Is NoFap a Placebo Effect? Is It Worth To Try It? 2024

With so many users quitting pornography and masturbation altogether, it seems like there must be some secret to getting off without using porn or masturbating. But what if you don’t believe in the power of the placebo effect? Is this true, or is there something else going on here?

If you’re new to these concepts, check out our beginner’s guide to mental health first! Read on if you want more information about psychedelics, meditation, self-help, etc.

Is NoFap a Placebo?

The short answer is yes—but I’ll explain why below. The longer answer is complicated because we need to consider two different things when quitting porn and masturbation.

First, we should look at whether NoFap directly impacts your brain or body. Second, we should look at how much of an overall positive effect it can have on your life.

Masturbation With Porn vs. Masturbation Without Porn

When discussing the effects of NoFap, it’s essential to keep two things in mind: masturbation with porn versus masturbation without porn. This distinction matters for several reasons.

Let’s start by looking at what happens during masturbation with porn. Because of the way porn is made, watching porn causes changes in the same areas of your brain as other addictive substances do. Porn uses the same pathways in your brain that drug use does, which means your reward centers get activated whenever you watch porn. Watching too much porn can also increase levels of dopamine in your brain. Dopamine is associated with pleasure while being released during orgasm. When you see a hot girl, it releases dopamine into your system. Then, next time you watch porn, your brain associates sex with those feelings of excitement and pleasure. Over time, you become addicted to the release of dopamine from porn.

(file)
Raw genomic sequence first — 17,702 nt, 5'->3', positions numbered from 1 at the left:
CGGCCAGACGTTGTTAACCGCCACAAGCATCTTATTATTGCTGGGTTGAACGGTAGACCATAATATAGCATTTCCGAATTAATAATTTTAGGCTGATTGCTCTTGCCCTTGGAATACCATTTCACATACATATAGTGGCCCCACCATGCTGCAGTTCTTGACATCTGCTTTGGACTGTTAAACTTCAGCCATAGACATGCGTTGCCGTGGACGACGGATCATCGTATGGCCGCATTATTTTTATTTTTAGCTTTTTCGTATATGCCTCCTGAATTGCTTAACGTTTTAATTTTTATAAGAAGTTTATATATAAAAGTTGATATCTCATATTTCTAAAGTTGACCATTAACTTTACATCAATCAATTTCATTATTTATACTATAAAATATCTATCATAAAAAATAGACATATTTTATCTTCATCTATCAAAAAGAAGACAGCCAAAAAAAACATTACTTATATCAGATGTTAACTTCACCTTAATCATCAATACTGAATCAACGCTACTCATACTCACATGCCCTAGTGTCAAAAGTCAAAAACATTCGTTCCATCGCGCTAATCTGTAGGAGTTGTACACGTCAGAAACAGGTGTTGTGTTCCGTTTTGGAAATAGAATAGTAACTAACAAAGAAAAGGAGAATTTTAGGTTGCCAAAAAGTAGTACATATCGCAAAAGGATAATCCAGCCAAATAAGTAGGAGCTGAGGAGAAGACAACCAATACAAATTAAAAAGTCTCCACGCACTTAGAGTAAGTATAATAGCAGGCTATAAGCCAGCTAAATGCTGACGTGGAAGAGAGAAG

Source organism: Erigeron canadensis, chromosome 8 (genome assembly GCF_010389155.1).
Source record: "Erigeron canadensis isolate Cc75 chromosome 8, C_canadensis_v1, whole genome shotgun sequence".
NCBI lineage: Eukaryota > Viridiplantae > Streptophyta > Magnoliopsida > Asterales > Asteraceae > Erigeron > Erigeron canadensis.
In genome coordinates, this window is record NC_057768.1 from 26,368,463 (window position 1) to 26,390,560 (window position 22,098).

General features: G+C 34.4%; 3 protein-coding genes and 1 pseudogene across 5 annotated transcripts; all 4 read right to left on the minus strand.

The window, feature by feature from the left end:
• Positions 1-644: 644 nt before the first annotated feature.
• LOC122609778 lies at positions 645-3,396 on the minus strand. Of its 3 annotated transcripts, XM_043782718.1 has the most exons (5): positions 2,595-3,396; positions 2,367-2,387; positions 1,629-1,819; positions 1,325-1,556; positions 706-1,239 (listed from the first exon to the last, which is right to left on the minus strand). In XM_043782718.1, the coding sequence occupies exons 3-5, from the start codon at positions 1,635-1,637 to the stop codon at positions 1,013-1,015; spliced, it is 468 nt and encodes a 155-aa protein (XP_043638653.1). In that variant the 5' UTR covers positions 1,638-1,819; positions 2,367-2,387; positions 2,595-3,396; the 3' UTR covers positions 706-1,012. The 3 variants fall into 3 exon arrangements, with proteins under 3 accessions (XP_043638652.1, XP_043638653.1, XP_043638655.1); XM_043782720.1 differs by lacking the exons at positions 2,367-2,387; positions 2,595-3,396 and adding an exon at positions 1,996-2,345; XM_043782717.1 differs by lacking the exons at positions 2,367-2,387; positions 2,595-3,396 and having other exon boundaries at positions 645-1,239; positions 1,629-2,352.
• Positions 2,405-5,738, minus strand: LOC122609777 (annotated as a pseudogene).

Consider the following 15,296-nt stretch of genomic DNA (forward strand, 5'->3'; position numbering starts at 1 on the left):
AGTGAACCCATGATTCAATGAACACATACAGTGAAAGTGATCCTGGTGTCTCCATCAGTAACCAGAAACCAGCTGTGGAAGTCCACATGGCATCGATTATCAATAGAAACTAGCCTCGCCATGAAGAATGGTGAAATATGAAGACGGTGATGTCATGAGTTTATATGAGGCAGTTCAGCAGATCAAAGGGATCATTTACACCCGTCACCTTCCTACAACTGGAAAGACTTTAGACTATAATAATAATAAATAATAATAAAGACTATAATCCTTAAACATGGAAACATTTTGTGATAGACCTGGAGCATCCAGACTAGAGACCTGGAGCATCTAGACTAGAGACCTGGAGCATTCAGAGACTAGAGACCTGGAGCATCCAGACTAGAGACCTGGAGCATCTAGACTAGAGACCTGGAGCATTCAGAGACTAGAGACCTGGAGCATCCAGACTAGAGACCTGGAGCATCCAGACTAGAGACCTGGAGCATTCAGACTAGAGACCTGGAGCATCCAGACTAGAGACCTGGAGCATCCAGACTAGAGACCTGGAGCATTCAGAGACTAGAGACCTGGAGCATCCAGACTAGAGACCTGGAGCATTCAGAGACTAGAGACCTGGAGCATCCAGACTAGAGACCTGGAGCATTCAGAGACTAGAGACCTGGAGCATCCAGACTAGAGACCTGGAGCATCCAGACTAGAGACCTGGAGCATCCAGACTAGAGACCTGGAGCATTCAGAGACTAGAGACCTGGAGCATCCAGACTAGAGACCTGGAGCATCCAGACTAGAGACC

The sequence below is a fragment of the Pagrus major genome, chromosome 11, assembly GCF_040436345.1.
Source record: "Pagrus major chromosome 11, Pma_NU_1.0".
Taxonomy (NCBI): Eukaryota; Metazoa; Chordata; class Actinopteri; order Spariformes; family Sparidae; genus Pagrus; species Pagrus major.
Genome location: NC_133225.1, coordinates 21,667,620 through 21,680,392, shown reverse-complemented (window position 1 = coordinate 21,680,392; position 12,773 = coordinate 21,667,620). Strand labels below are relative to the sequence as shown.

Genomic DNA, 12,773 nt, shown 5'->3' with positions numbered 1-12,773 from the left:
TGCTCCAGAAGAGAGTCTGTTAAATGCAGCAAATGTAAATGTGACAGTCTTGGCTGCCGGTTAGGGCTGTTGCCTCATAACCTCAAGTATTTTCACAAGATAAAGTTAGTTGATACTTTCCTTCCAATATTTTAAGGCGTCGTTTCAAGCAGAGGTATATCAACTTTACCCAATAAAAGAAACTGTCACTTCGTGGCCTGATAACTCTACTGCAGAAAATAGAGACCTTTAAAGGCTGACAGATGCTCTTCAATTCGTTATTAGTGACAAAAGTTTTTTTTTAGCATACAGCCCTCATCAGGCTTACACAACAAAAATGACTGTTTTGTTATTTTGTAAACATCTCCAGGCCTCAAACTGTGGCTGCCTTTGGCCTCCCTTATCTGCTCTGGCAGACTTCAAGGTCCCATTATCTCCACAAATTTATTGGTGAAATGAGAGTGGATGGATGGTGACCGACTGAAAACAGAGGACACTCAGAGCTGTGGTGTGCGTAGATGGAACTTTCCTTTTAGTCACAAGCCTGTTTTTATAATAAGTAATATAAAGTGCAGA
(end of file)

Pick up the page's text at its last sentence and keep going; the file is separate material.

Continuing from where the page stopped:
Porn addiction essentially involves seeking rewards from porn instead of actual partners. You may end up feeling guilty for not having sex with someone who wants it, but you feel compelled to seek satisfaction elsewhere. That “other” place could involve pornography, masturbation, or sex toys.

In contrast, masturbation without porn doesn’t cause physical changes in your brain or body. Your reward center won’t activate, nor will you experience any increases in dopamine. The only thing you’ll notice is that you aren’t getting your daily dose of dopamine through masturbation alone.

A most common reason why they think it is just placebo effects

This is one reason why people say NoFap isn’t effective. They think they’re quitting masturbation, but their brains still crave the rush of dopamine given to them from porn. Essentially, they’re still masturbating—they think they’re overcoming their urges to do so.

In other words, they have not been doing NoFap for long enough time, or they were edging during this challenge! Look at the timeline of benefits. And see how long you need to do this for most effects to kick in!

Another argument against NoFap is that it might negatively affect women who watch porn regularly. Some studies show that regular viewers of porn report high rates of depression, anxiety, and suicidal thoughts. This might mean that viewing porn can harm women’s well-being. However, most evidence shows that this isn’t true.

As far as science goes, both arguments are valid. You shouldn’t view porn compulsively, mainly since it damages relationships and harms society. But it’s unfair to say NoFap is ineffective or harmful simply because it affects some subgroups worse than others. We should aim to help everyone improve their lives, regardless of personal circumstances.